How Warren Buffet gives to charity

I like reading articles written by people writing about why or how they support causes that are important to them. I suppose it is a bit of an industrial hazard to wonder why people support the charities they do and how they make the decisions which ones to support. Today I came across this post on Next Avenue. When you read a title called How Warren Buffet Made Me Smarter about Charity- you have to give it a read. The author Eisenberg(2014) quotes Northern Eastern University Professor Rebecca Riccio who states;” Giving with purpose, means achieving two distinct, but highly compatible goals” — to satisfy your personal motivations for giving and to give money to high-performing organizations where it can make a real difference.” This seems to be a very reasonable criterion for deciding which charities to support. In describing Buffet’s views on charity he quotes;” “the important thing is that you feel good about it when you’ve done it. Business is easy, because the market tells you whether you’re right or wrong. But with philanthropy, you can keep doing something that doesn’t make any sense and there’s no playback from the market,” Riccio herself invented the RISE method for deciding which charity to support. In this model Relevance, Impact, Sustainability and Excellence in Management and Operations are to be considered.
As the leader of a small charity the advice to rate sustainability jumps out at me right away. Often charities are encouraged to behave in ways that are detrimental to their own sustainability. Often making investments in fundraising capacity, administration or creating financial reserves are not supported. Organizations like Charity Navigator may provide some direction for donors in deciding which charities to give to but I think overall they can be damaging to the sector. They can be particularly hard on small locally run charities. For example if you are a large multinational charity it may be much easier to create economies of scale when it comes to fundraising or administration costs. If you want some further examples of how the sector as a whole can be forced into making decisions which do not contribute to sustainability (and you are not one of the 3 million people who have already viewed this) check out this You Tube video : http://www.ted.com/talks/dan_pallotta_the_way_we_think_about_charity_is_dead_wrong
Impact is another criterion described in the RISE approach is also very important. You can review financials to evaluate the results of both a for profit and a nonprofit organization. Financial statements might create a pretty complete picture for a for profit, but for the NPO they tell less than half of the story. We are concerned with ROI but we are not concerned with shareholder value and only slightly less concerned with profit (creating some profit or surplus does contribute to sustainability). As suggested by Riccio (2014):” Just as if you’re investing in a company and want to feel confident it will determine the financial returns you’re looking for, when you invest in a nonprofit, you should try to see if it will deliver the social returns you’re looking for.” Part of the story of a small charities impact might be in their annual report but you will also likely find it on their website and in their newsletter.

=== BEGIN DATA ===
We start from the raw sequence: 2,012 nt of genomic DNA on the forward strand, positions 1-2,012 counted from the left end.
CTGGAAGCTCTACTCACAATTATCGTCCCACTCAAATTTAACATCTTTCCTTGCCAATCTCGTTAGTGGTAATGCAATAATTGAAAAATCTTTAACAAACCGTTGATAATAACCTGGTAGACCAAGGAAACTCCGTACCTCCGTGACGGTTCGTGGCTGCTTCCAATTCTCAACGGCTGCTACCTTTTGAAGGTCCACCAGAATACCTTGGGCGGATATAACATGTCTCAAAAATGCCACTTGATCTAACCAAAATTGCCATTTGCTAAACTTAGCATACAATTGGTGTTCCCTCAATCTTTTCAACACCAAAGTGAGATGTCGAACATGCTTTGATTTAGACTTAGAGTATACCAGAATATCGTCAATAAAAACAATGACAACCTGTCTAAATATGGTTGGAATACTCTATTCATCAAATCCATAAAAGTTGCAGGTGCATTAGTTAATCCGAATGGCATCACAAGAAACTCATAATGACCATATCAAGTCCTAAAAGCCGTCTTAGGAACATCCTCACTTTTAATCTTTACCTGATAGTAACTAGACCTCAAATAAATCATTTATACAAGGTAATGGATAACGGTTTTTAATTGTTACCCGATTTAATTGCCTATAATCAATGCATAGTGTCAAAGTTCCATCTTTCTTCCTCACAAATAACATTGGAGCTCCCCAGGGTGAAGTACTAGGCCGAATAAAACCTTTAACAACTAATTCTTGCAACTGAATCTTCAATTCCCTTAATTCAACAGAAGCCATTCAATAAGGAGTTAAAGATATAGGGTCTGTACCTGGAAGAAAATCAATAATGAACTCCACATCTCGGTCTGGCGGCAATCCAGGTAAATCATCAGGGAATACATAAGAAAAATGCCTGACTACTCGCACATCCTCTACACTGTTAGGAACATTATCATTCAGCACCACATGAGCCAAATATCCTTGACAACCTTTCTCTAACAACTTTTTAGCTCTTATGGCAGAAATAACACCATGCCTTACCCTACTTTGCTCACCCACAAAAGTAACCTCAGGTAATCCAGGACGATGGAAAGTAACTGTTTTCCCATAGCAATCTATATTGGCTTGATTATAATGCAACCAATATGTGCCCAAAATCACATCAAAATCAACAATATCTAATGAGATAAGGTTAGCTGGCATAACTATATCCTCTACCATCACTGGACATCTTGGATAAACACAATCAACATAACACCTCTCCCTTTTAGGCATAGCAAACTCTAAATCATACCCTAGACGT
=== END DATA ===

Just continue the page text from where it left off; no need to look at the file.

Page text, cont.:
Riccio does seem in favor of the charity rating sites but does caution that donors be cognizant of each of these organizations formula for rating charities and determining if their world view of how charities operate is similar with your own. Clearly I would not advise charities to ignore administrative costs or fundraising costs; however there are times when an organization needs to invest wisely and consider a long term view of how these investments will benefit the organization. In the post Riccio is credited with two additional viewpoints that are refreshing from a nonprofit leadership perspective. The post describes:” Riccio urges donors not to be dismissive of charities merely because they pay their executives significant salaries or have fairly high overhead. “We have placed extraordinary expectations on what the nonprofit sector should be doing to care for our most vulnerable populations and yet we somehow want them to do that on the cheap,”
The article also credits her with this second perspective;” She also encourages you to be a sustained giver — making regular, repeated donations to the same groups that you want to help. Being a sustained giver, helps nonprofits have a reliable income and gives them confidence to take a longer-term view of how they’d like their programs to work over the years,” says Riccio. “A lot of the work nonprofit organizations do takes time to see results. By sustaining an organization for the long haul and providing a reliable source of support, you’re giving them the breathing room it takes and they won’t be as subject to fluctuations in funding that can force them to stop and start programs.” Sustained gifts do create as she suggests confidence to take a longer term view. However they also do create cash flow which can be very important particularly for the small charity. I am not sure if everyone who supports a charity realizes how important sustained giving or monthly gifts are –but it is refreshing to see an author and a professor advocating it.
References
Eisenberg,R (2014) How Warren Buffett Made Me Smarter About Charity: Tips from a Giving With
Purpose MOOC he helped teach: Next Avenue; May 20,2014 as retrieved from
http://www.nextavenue.org/blog/how-warren-buffett-made-me-smarter-about-charity
Ted Talks (2013) Dan Pallotta: The way we think about charity is dead wrong as retrieved from:

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